Docs: Learning Puppet — Basic Agent/Master Puppet


Learning Puppet — Basic Agent/Master Puppet

This guide assumes that you’ve followed the previous walkthrough, and have a fresh agent VM that can reach your original master VM over the network. Both VMs should be running right now, and you’ll need to be logged in to both of them as root.

Introduction

How Do Agents Get Configurations?

Puppet’s agent/master mode is pull-based. Usually, agents are configured to periodically fetch a catalog and apply it, and the master controls what goes into that catalog. (For the next few exercises, though, you’ll be triggering runs manually.)

What Do Agents Do, and What Do Masters Do?

Earlier, you saw this diagram of how Puppet compiles and applies a manifest:

Diagram of manifests being compiled into a catalog, which gets applied to enforce a defined system state.

Running Puppet in agent/master mode works much the same way — the main difference is that it moves the manifests and compilation to the puppet master server. Agents don’t have to see any manifest files at all, and have no access to configuration information that isn’t in their own catalog.

Diagram of an agent requesting a catalog, which gets compiled and served by a puppet master and applied by the agent

The Agent Subcommand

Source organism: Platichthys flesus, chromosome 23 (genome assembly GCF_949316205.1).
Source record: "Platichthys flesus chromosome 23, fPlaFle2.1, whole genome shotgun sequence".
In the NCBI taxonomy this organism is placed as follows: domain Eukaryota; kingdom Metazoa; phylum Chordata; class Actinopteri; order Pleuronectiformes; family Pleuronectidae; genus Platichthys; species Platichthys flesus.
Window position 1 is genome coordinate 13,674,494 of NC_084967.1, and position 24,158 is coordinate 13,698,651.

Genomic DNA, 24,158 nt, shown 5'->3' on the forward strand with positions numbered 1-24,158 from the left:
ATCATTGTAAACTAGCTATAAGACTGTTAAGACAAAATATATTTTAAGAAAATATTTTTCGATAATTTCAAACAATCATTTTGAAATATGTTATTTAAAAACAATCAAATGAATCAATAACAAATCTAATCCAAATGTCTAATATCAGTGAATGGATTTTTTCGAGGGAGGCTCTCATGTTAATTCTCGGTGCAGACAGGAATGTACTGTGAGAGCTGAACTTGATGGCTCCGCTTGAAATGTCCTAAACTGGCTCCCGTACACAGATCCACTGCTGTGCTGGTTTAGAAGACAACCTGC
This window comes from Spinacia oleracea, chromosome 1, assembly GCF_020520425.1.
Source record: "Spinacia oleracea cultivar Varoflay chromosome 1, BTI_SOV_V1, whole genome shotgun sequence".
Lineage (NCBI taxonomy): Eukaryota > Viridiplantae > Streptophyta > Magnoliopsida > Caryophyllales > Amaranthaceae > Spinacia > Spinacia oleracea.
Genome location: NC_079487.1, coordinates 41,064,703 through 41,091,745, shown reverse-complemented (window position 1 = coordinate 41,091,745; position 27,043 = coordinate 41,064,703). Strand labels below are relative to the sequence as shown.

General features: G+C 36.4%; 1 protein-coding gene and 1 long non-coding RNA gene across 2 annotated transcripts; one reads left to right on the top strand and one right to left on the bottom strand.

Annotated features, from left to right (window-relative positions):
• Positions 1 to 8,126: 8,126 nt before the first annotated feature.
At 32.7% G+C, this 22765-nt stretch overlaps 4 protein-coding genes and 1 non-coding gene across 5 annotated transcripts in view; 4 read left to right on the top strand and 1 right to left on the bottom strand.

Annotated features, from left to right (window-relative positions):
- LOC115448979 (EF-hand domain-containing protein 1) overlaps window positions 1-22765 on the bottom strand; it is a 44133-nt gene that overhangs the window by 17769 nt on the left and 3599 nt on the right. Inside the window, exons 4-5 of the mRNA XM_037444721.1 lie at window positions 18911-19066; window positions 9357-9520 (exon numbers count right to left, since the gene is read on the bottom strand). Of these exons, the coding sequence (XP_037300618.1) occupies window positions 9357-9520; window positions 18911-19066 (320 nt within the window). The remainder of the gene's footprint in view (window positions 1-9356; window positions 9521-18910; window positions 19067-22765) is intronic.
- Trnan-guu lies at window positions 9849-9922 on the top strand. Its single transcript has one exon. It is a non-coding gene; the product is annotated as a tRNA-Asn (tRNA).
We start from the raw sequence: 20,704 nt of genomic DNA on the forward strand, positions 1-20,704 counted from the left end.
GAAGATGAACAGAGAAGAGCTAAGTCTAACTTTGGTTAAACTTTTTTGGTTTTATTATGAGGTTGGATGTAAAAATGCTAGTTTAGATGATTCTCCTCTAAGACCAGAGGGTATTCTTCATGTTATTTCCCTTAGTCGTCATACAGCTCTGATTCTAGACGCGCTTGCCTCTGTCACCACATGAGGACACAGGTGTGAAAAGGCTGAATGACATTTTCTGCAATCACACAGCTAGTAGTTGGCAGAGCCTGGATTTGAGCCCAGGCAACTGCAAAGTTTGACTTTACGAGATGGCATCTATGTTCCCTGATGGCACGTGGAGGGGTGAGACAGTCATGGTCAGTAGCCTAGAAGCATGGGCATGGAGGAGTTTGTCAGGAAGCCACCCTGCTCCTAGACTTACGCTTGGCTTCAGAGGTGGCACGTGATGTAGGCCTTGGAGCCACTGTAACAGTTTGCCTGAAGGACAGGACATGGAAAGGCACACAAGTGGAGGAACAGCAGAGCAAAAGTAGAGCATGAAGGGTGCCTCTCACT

The puppet agent subcommand fetches configurations from a master server. It has two main modes:

  1. Daemonize and fetch configurations every half-hour (default)
  2. Run once and quit

We’ll be using the second mode, since it gives a better view of what’s going on. To keep the agent from daemonizing, you should use the --test option, which also prints detailed descriptions of what the agent is doing.

If you accidentally run the agent without --test, it will daemonize and run in the background. To check whether the agent is running in the background, run:

# /etc/init.d/pe-puppet status

To turn it off, run:

# /etc/init.d/pe-puppet stop

Saying Hi

Time to start! On your agent VM, start puppet agent for the first time:

[root@agent1 ~]# puppet agent --test
info: Creating a new SSL key for agent1.localdomain
warning: peer certificate won't be verified in this SSL session
info: Caching certificate for ca
warning: peer certificate won't be verified in this SSL session
warning: peer certificate won't be verified in this SSL session
info: Creating a new SSL certificate request for agent1.localdomain
info: Certificate Request fingerprint (md5): FD:E7:41:C9:2C:B7:5C:27:11:0C:8F:9C:1D:F6:F9:46
warning: peer certificate won't be verified in this SSL session
warning: peer certificate won't be verified in this SSL session
warning: peer certificate won't be verified in this SSL session
Exiting; no certificate found and waitforcert is disabled

Hmm.

What Happened?

Puppet agent found the puppet master, but it got stopped at the certificate roadblock. It isn’t authorized to fetch configurations, so the master is turning it away.

Troubleshooting

It’s possible you didn’t see the response printed above, and there are a number of possible culprits. Read back over the instructions for creating your agent VM and make sure you didn’t miss anything; in particular, check that: